The Cedars Of Mt. Lebanon, Warwick Castle.
The Sun-Dial Tower, And The Courtyard.
The grand reception-hall of Warwick Castle must have been a magnificent assembling place for kings and warriors of the past, as it is for lords and ladies of the present time. Around the walls are bat-tle-axes, spears, and suits of ar-m o r, once used or worn by members of the family in feudal times; but now they are all tenantless. The valiant hearts that beat beneath them are forever stilled. The hands that wielded these enormous weapons have crumbled to decay.
"Their swords are rust: Their bones are dust: Their souls are with the saints, we trust".
In other apartments of the castle the wealth of centuries seems to have been gathered. Rare ornaments in bronze or marble stand upon tables of mosaic, or pedestals of lapis-lazuli.
A Street In Warwick.
Upon the walls hang paintings by Vandyke and Rubens; and Henry VIII., Charles I., Queen Anne, and Oliver Cromwell look down upon us from their gilded frames, and seem to mock us with their changeless scrutiny and their red lips that never speak. If it were not too fanciful, one might query here whether they ever do converse after the guests are gone, and if they do not laugh at us who so intently study their careers, and think we understand the motives which inspired them. How much less they, when living, knew than we; but, dead, ah, how much more!
From the rooms where Warwick's chiefs had lived, we passed to the place where some of them lie buried. The chapel is superbly decorated. The walls and ceiling are of elegantly carved oak, and the stained glass windows are aflame with color. Through them, as through the ruby and golden tints of autumn leaves, the sunlight streams upon the upturned faces of the sculptured dead. Clad in full armor, they lie side by side, their joined hands raised as if imploring mercy on their sinful souls. It was an attitude they probably seldom took in life; hence it provokes a smile to see it now obligatory and unchanging. For three long centuries within this chapel has reposed the handsome Earl of Leicester, the favorite of Queen Elizabeth, and one of the most successful triflers with women's hearts this world has ever seen. Yet, in the case of Elizabeth, at least, he certainly received his punishment. Forever on the threshold of the throne he never reached it. Elizabeth played with him as he had done with others. It was a case of royal coquetry in which Elizabeth triumphed; for, unlike her fair cousin, Mary, Queen of Scots, Elizabeth's head always controlled her heart. The picture of her love affairs is, therefore, not particularly brilliant. As the French say, "Flirtation is merely love in water colors." Saying farewell, at last, to Warwick we drove one afternoon to what must certainly be called the loveliest of England's ruined castles, - Kenilworth. The sun was sinking in the west as we rode up the avenue leading thither, and in the radiance of that sunset light the ruined walls and towers glowed like shafts of jasper, resembling the volcanic cliffs of Capri. At first I could not comprehend this marvelous effect, but presently the secret was disclosed; for, to my great astonishment, I discovered that the castle was not gray, but red; composed, in fact, of old red sandstone. No one had ever told me this, and I had formed the idea that its walls were made of granite.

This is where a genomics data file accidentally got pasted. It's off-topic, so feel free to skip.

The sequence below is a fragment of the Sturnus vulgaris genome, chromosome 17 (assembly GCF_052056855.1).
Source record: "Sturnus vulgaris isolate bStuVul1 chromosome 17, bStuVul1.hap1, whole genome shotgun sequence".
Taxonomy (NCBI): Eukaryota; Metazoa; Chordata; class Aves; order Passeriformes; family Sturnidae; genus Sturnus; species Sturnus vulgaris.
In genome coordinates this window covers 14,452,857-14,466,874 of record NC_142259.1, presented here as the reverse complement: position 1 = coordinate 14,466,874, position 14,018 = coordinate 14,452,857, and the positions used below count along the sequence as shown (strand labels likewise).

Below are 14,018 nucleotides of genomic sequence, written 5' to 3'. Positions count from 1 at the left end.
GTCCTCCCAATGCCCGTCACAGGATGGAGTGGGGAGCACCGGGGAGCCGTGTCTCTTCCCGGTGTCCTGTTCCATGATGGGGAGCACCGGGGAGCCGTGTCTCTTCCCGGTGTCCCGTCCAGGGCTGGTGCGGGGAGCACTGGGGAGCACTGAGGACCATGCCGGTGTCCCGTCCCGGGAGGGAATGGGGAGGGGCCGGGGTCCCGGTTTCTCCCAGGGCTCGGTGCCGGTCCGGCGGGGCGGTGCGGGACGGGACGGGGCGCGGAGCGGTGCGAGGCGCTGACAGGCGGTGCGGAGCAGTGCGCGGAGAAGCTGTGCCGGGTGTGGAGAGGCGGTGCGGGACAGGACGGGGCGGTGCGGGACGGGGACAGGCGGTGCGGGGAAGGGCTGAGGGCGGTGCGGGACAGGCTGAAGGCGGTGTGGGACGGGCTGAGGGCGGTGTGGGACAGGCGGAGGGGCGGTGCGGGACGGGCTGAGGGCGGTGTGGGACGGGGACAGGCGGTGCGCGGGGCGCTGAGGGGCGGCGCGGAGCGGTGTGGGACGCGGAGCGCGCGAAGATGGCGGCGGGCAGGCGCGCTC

Leicester's Tomb In Beauchamp Chapel.
Guy's Tower, Warwick.
I think we naturally expect all ruins to be gray. We ourselves certainly grow gray with time. Why should old castles be more fortunate? Hence, though I finally came to admire the ruddy hue of Kenilworth, it took some time for me to harmonize reality with expectation.